PRESTONSBURG — Jurors returned a guilty verdict Wednesday in the trial of Marion Kilburn in Floyd Circuit Court. Kilburn was involved in a two-car accident in February 2011, during which he was driving under the influence and on the wrong side of the road.
Kilburn was found guilty of first-degree assault, fourth-degree assault, driving under the influence, and no insurance.
On Thursday, jurors sentenced 61-year-old Kilburn to 23 years in prison. Kilburn’s charge was enhanced for being a persistent felony offender.
“I’m very happy with the decision. I’m thankful to the jury for coming in and giving that verdict,” said Assistant Commonwealth’s Attorney Amy Tufts Jervis.
During her closing arguments at Thursday’s sentencing hearing, Jervis told jurors that over a 30-year period, Kilburn had been convicted of a crime 41 times, nine of which were felony convictions. Nineteen of those 41 convictions involved alcohol.
Kilburn appeared on the witness stand during the sentencing phase and became agitated when Jervis called him “a drunk.” Kilburn insisted that he was an “alcoholic” and not a drunk.
“What is a drunk then?” asked Jervis. “What would you call someone with 19 alcohol convictions?”
“No comment,” Kilburn replied.
After three hours of deliberations, the jury returned its recommended sentence.
On Friday, Feb. 4, 2011, Joey Conn and his then 5-year-old daughter Olivia, were returning home on U.S. 23 just past the Allen traffic lights. The evening became life-altering when the vehicle that Joey Conn was driving was struck head-on by an intoxicated and severely impaired Kilburn. According to testimony, Kilburn’s blood alcohol level was nearly three times the legal limit.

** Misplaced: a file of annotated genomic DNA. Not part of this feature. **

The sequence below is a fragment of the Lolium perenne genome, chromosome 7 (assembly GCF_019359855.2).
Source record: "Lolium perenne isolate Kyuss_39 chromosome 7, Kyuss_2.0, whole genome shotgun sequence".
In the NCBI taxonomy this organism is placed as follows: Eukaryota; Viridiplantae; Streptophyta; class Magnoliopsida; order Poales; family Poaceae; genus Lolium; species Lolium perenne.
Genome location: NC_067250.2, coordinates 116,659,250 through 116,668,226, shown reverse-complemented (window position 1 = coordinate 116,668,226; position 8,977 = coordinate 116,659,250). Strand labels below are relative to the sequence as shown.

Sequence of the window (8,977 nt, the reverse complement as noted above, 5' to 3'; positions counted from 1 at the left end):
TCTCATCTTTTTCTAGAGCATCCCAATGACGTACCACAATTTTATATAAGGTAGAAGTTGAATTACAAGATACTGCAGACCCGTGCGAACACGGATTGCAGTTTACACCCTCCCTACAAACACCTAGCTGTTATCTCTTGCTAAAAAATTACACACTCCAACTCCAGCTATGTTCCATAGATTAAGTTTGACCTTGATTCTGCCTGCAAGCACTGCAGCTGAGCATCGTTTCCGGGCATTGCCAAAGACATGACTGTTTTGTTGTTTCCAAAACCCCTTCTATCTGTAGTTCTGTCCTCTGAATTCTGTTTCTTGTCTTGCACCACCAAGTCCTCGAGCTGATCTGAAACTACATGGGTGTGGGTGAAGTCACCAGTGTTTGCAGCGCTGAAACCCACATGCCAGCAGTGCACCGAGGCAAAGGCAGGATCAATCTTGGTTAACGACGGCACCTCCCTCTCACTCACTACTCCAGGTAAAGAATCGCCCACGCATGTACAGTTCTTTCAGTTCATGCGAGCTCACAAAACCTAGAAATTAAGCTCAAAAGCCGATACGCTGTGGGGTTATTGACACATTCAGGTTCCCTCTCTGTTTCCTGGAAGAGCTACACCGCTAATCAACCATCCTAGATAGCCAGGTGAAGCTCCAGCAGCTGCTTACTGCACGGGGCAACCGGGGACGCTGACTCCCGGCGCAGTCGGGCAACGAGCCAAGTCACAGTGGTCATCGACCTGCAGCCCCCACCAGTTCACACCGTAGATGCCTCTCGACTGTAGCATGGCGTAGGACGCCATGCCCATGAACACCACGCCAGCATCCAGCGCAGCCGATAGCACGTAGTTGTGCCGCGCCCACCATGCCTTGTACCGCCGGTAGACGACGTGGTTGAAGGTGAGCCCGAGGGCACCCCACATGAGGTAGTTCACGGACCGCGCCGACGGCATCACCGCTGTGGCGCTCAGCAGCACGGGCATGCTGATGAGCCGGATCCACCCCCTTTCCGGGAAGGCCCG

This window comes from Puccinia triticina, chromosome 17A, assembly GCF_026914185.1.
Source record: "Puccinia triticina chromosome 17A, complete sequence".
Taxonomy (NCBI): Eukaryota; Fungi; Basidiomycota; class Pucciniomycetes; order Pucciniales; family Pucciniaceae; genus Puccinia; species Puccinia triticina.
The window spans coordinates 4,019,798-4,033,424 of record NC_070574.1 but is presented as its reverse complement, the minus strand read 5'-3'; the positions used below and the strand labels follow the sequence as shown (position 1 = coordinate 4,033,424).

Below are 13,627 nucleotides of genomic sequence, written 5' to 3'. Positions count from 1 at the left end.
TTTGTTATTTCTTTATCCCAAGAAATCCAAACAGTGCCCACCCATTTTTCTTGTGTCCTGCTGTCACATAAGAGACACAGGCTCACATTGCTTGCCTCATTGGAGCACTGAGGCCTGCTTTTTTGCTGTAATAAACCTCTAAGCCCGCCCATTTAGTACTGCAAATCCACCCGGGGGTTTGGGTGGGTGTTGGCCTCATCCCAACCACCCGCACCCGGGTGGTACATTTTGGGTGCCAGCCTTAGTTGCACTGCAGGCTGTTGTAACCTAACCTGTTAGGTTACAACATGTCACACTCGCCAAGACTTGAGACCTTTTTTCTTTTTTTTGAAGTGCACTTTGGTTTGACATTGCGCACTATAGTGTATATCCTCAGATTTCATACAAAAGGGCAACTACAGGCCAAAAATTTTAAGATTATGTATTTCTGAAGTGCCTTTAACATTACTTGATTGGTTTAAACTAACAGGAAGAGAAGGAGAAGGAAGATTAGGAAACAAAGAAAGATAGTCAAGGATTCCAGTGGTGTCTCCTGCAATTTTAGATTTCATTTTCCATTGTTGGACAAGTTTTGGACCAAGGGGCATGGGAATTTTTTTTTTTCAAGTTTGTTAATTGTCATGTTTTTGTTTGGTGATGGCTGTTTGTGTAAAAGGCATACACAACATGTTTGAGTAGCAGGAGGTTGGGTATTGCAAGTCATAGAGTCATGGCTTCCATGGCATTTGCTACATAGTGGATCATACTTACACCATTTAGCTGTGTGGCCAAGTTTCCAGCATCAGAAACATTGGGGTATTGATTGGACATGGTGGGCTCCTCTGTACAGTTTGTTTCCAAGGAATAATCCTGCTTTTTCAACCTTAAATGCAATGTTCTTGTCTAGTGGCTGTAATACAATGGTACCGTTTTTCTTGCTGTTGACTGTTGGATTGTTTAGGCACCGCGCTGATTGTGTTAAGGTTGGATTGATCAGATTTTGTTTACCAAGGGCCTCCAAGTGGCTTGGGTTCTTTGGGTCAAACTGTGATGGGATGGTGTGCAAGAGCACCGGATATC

During court Wednesday, jurors heard testimony from Capt. David Hay, a collision expert with Kentucky State Police, who testified that the Conns were traveling at roughly 51 miles per hour in a full size Chevy pick-up, when they were struck by Kilburn’s Pontiac four-door sedan. Hay testified that the weight difference between the two vehicles, and the fact that the Conn’s vehicle was knocked backward 17 feet, led investigators to approximate Kilburn’s rate of speed at nearly 80 miles per hour.
Court members also heard testimony in regard to the severity of Olivia Conn’s injuries. Dr. Joseph Iocono, a general pediatric surgeon with the University of Kentucky Medical Center, told jurors via a taped deposition that when she arrived in the hospital, 90 percent of Olivia Conn’s blood supply was pooling in her stomach. She suffered a complete rupture of her duodenum and bruising to her colon and pancreas. She also sustained a fracture to her back.
“This was a life-threatening injury,” said Iocono.
The Conns, who appeared in court Wednesday, said they were satisfied with the verdict. In a previous interview with Times staff, Stephanie Conn said her family was eager to put the matter behind them and move forward with their lives. The Conns were not present during Thursday’s sentencing.
Following the verdict, Jervis was asked if she believed, after trying a case that involved a habitual drunk driver, if DUI laws need to be strengthened. “That’s why we have persistent felony offender laws,” said Jervis, though she clarified that even that law is not perfect.
“When you have somebody who spends a lot of time in jail, and when you’re trying to calculate the number of felonies, some of those prior DUIs fall off his record because he’s been in jail, and then you have to start over with three DUIs before it gets to felony level again.”
Jervis pointed to Kilburn as an example of the hole in the persistent felony offender law. “With somebody like him, that’s the issue you deal with.”
“But he is where he belongs now.”